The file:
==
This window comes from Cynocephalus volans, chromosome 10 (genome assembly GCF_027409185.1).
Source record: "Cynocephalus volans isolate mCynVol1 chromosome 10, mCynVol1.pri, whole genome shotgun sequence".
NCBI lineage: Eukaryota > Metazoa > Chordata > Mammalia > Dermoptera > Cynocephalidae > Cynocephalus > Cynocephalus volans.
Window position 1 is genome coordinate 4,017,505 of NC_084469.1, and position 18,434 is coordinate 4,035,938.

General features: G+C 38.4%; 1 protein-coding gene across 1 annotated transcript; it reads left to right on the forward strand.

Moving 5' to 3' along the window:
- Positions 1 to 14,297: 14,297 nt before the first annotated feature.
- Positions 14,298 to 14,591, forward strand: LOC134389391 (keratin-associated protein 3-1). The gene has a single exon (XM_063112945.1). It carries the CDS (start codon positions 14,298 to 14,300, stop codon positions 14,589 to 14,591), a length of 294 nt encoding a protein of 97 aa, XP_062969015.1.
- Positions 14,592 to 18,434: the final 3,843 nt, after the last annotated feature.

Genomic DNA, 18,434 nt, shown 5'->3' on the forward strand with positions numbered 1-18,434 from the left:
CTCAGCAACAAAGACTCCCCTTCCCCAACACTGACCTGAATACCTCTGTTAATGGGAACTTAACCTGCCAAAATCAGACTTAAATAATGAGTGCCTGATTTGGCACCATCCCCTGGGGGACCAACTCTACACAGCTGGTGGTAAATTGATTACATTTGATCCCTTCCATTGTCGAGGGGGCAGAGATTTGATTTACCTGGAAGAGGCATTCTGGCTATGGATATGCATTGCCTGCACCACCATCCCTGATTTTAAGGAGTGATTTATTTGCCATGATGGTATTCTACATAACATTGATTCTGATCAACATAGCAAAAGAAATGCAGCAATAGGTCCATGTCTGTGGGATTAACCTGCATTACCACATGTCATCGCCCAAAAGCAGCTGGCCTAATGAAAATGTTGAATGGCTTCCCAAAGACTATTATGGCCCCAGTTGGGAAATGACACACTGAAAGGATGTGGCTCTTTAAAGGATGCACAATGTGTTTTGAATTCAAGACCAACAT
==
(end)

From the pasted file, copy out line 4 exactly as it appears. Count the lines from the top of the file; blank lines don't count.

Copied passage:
Window position 1 is genome coordinate 4,017,505 of NC_084469.1, and position 18,434 is coordinate 4,035,938.